Complex Sales Cycle Explanation

A traditional sales cycle often includes four stages: discovery, qualification, proposal, and closing. The complex sales cycle is similar, but it involves a longer period between when you reach out to a lead and when they sign on the dotted line.

The following section will explain these four stages in detail.

Complex Sales Cycle Stages

As said above, the complex sales cycle is a four-stage process that can take a long time to complete.

1. Discovery

In the discovery stage, you need to learn about what your customers need. You can do this by looking at their website or social media accounts. This is also the stage where you should find out what your competitors are offering them.

2. Qualification

After you’ve learned about your prospect’s needs and goals in the discovery phase, it’s time to qualify them. Are they ready for your products or services? Do they have the budget for them? Do they have the authority to decide about buying your product or service?

3. Proposal

In this stage, you estimate the time, resources, and cost needed to complete the project based on the information gathered during the discovery and qualification stages.

You present this estimate and one or more solutions that meet your client’s goals in a proposal document. This proposal also includes any risks involved and what contingencies are available in case something goes wrong or takes longer than expected.

4. Closing

Closing deals is one of the most exciting parts of a complex sales cycle. It’s when you get to check off all your to-do boxes and send a final contract.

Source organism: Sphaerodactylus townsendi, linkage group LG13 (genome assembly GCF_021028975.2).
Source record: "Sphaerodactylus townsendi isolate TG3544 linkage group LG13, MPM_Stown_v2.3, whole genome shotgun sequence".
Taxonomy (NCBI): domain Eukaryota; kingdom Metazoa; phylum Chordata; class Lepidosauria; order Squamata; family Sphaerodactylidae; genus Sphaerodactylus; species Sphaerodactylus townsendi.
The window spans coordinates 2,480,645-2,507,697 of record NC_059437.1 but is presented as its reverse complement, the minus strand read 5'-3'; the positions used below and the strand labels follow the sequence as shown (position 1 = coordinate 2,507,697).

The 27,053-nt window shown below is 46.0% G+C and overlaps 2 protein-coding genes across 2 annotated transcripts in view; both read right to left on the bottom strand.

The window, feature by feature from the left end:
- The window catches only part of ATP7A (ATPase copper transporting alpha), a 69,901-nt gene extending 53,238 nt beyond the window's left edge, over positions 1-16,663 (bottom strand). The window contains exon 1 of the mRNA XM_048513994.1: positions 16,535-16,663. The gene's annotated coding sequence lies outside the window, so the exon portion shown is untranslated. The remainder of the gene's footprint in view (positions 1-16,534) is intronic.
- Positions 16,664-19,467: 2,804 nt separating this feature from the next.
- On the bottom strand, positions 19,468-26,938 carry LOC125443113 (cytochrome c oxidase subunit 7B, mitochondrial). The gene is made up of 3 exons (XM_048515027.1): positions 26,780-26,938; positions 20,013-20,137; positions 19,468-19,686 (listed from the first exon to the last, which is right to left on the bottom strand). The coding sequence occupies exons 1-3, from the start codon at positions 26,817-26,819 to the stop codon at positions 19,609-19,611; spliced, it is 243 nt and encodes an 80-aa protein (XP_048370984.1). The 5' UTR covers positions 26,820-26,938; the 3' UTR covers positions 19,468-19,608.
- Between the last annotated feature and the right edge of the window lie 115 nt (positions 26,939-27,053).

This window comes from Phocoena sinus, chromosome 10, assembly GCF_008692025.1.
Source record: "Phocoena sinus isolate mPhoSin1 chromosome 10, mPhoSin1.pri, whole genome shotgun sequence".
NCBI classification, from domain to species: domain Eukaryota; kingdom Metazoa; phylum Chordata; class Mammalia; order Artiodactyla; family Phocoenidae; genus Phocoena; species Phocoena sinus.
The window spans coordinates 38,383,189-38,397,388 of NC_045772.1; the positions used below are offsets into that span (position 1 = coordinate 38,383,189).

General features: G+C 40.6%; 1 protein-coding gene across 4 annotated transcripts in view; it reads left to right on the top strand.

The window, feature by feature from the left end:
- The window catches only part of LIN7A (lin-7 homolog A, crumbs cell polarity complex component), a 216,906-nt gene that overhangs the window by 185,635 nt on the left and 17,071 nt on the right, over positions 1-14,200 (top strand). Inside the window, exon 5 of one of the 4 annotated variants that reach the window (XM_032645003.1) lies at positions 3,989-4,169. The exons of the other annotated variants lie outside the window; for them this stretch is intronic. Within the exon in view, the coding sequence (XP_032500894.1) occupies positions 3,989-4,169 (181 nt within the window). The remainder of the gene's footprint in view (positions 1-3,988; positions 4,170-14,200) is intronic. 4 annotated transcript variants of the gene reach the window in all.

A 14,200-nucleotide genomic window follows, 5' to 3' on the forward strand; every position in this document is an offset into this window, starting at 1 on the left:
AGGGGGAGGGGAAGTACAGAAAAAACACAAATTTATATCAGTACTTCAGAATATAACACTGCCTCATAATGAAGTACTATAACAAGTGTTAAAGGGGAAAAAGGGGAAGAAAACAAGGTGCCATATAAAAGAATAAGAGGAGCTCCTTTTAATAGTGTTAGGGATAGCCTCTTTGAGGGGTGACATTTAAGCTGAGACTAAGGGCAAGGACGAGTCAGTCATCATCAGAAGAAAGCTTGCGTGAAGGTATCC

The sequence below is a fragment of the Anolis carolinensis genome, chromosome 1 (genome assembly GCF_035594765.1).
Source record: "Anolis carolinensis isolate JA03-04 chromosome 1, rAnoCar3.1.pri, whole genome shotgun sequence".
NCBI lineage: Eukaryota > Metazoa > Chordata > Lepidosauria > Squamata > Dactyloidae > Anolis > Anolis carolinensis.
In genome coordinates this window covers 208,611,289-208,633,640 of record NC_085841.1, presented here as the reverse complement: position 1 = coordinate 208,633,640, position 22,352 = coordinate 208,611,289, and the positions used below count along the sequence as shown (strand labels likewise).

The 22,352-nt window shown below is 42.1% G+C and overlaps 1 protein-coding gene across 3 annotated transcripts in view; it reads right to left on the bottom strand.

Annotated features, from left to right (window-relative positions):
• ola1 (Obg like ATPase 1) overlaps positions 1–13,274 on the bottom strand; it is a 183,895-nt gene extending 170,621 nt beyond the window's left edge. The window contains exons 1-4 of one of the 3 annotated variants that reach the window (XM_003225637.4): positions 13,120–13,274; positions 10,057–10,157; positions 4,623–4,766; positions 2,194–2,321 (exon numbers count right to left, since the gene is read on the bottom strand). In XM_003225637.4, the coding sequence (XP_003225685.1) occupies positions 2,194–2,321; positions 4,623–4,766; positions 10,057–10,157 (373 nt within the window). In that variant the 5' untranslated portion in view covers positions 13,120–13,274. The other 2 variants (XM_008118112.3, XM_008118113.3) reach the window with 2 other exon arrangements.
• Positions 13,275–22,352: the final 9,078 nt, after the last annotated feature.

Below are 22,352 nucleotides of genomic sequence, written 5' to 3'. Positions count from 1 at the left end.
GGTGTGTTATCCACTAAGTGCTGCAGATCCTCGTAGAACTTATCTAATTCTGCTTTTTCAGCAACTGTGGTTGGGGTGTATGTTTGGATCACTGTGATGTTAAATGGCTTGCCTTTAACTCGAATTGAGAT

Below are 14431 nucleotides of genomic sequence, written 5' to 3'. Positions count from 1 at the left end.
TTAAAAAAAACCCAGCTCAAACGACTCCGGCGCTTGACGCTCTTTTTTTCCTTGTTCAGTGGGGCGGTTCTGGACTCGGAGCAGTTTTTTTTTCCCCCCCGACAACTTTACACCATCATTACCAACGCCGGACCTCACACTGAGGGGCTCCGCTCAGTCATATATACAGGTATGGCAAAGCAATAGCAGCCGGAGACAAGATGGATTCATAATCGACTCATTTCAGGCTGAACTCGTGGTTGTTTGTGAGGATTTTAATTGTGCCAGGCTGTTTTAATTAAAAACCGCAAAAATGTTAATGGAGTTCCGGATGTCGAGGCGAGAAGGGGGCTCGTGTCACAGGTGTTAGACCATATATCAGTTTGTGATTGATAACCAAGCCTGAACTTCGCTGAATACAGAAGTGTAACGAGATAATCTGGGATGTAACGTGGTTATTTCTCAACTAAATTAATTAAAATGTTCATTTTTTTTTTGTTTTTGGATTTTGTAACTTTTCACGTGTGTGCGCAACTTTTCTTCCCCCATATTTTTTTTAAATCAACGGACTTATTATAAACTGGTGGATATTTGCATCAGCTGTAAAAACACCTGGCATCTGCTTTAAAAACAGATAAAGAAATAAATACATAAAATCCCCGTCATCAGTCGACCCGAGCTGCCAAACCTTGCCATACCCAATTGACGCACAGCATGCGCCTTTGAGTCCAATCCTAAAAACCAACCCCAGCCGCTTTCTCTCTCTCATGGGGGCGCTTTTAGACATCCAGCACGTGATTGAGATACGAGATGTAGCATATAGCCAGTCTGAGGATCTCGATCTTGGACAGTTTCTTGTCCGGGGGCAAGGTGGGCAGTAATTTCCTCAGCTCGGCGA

Don’t forget about maintaining contact after closing deals. When you’re closing deals, your customer will be excited and full of energy—but once they’ve gotten what they want from their purchase, that excitement can fade quickly. That’s why it’s crucial to maintain contact after closing deals: so that customers can stay engaged with your service and continue feeling good about buying from you.

Complex Sales Process Example

There are a lot of complex sales examples out there. Some involve complicated contracts, and others involve the sale of a business.

Here is an example: a company wants to buy advertising space on a billboard to advertise their product. They call up several companies who own these spaces and negotiate with them about how much they will pay for the space (this includes negotiating on location and size). This is a complex sale because it involves different factors that need to be considered.

Another example is software as a service (SaaS). This type of service is sold on an ongoing basis rather than a one-time basis, like traditional software purchases. This means there will be multiple payments over time instead of just one lump sum at purchase time.

Win Complex Sales with Revenue Grid Software